It is significant that God does not present us with salvation in the form of an abstract truth, precise definition or catchy slogan, but as story. Exodus draws us into a story with plot and characters, which is to say, with design and personal relationships. Story is an invitation to participate first through our imagination, and then, if we will, by faith – with our total lives in response to God. This Exodus story continues to be a major means by which God draws men and women who are in trouble out of the mess of history and into the kingdom of salvation.
The introduction to Exodus as found in Hebrews 11:23-28 (The Message):“By an act of faith, Moses' parents hid him away for three months after his birth. They saw the child's beauty, and they braved the king's decree. By faith, Moses, when grown, refused the privileges of the Egyptian royal house. He chose a hard life with God's people rather than an opportunistic soft life of sin with the oppressors. He valued suffering in the Messiah's camp far greater than Egyptian wealth because he was looking ahead, anticipating the payoff. By an act of faith, he turned his heel on Egypt, indifferent to the king's blind rage. He had his eye on the One no eye can see, and kept right on going. By an act of faith, he kept the Passover Feast and sprinkled Passover blood on each house so that the destroyer of the firstborn wouldn't touch them.
How does our faith benefit others? The NIV text translates part of verse 23 this way: “...they saw he was no ordinary child.” By faith, Moses’ parents took the lead because they saw the extraordinary in their baby boy. By faith they concealed their extraordinary child until a more opportune time. By faith, they overcame their fear of death. Exodus 1:22 reads, “Then Pharaoh gave this order to all his people: ‘Every Hebrew boy that is born you must throw into the Nile, but let every girl live’” (NIV).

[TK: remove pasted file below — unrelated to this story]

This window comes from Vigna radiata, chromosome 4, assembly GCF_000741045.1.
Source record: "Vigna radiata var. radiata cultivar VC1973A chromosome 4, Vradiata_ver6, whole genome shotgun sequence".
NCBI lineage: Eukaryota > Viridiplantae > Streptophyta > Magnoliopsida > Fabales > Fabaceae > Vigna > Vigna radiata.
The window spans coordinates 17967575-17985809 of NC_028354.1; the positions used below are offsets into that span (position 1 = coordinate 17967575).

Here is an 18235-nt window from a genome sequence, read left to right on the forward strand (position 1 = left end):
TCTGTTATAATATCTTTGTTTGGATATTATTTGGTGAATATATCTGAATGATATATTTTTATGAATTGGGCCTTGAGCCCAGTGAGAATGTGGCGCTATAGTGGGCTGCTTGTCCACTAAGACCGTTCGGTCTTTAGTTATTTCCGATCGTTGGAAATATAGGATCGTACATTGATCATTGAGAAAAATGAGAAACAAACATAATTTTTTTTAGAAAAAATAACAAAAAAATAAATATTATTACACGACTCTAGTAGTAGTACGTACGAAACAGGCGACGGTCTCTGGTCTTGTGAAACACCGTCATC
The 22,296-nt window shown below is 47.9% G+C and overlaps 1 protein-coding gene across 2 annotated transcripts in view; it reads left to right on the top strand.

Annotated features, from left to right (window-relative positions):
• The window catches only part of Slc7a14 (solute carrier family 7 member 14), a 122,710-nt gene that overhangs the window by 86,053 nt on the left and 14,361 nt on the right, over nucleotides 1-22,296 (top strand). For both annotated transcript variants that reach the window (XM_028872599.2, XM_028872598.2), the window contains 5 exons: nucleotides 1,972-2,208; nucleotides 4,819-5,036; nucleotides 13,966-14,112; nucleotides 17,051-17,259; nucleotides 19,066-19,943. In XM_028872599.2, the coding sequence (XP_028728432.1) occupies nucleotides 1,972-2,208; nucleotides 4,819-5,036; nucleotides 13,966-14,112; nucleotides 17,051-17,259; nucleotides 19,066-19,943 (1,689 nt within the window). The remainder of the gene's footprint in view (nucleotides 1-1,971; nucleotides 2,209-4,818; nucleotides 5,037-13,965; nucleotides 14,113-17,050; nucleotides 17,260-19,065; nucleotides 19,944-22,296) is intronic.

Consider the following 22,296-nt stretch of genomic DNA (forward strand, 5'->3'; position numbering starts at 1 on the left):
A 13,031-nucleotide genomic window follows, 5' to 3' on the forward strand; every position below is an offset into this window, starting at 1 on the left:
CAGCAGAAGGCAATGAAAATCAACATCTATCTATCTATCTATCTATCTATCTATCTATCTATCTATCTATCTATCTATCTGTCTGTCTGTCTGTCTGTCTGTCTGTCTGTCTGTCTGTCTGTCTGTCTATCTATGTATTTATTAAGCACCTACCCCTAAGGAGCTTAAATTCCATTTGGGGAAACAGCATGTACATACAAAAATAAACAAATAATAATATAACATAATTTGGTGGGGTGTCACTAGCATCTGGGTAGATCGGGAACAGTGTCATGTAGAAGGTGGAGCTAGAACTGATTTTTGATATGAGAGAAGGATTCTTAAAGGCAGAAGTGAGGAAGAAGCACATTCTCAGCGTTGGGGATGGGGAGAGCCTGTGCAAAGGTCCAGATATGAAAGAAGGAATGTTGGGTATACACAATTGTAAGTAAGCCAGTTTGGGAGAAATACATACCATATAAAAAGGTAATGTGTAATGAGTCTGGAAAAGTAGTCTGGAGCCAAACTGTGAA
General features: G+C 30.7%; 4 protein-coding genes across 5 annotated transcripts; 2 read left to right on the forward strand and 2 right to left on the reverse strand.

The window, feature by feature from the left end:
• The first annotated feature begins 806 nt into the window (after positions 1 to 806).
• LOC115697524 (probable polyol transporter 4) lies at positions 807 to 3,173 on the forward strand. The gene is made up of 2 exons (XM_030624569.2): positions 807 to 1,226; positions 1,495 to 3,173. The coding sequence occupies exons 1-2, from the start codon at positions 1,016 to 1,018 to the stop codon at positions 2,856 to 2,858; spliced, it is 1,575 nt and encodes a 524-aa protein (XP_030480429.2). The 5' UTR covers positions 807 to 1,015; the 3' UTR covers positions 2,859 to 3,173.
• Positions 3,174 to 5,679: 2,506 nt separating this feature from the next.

The small picture saw certain death. The big picture saw “Moses = drawn out.” Faithlessness will only see the temporal, whereas faithfulness will see the eternal. As leaders, God is drawing us out of our despair and oppression to lead a people through the experience of desert shepherding.
Moses’ 40 years in Midian prepared him to lead an exodus of a nation from oppression to promise. What is God using in our ministry or leadership to prepare us to lead our people to promise? Those forty years honed raw talent fueled by passion into humble, dependent, and submissive leadership. Those forty years also stripped away the shadow of the temporal that blinded the vision of the eternal God: the I AM of the burning bush.
An eternal, miraculous God is prepared to confront us in our temporal private existence, far from the passion and pride of vision we began with, to reveal the empowerment of I Am. In the I Am, we find promised protection from death: “By an act of faith, he kept the Passover Feast and sprinkled Passover blood on each house so that the destroyer of the firstborn wouldn't touch them” (The Message).
By faith, as we trust God the I Am, will bring deliverance and freedom to those we lead.